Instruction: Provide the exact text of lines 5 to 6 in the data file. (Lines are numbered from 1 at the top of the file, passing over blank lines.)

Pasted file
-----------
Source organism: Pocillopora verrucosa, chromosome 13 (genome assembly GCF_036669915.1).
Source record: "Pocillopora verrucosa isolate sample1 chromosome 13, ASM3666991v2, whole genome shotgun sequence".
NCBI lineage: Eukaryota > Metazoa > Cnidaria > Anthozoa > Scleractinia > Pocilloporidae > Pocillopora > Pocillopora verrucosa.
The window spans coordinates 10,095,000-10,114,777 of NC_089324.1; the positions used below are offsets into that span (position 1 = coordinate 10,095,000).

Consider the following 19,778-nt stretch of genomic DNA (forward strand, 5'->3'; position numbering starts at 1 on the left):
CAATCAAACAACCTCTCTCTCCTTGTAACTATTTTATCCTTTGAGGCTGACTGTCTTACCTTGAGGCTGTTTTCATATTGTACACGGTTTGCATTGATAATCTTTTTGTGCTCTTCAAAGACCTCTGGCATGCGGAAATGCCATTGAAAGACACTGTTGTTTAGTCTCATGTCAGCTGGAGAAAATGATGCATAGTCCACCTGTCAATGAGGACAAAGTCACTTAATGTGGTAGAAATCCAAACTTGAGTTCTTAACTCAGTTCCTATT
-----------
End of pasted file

Consider the following 19,778-nt stretch of genomic DNA (forward strand, 5'->3'; position numbering starts at 1 on the left):
CAATCAAACAACCTCTCTCTCCTTGTAACTATTTTATCCTTTGAGGCTGACTGTCTTACCTTGAGGCTGTTTTCATATTGTACACGGTTTGCATTGATAATCTTTTTGTGCTCTTCAAAGACCTCTGGCATGCGGAAATGCCATTGAAAGACACTGTTGTTTAGTCTCATGTCAGCTGGAGAAAATGATGCATAGTCCACCTGTCAATGAGGACAAAGTCACTTAATGTGGTAGAAATCCAAACTTGAGTTCTTAACTCAGTTCCTATT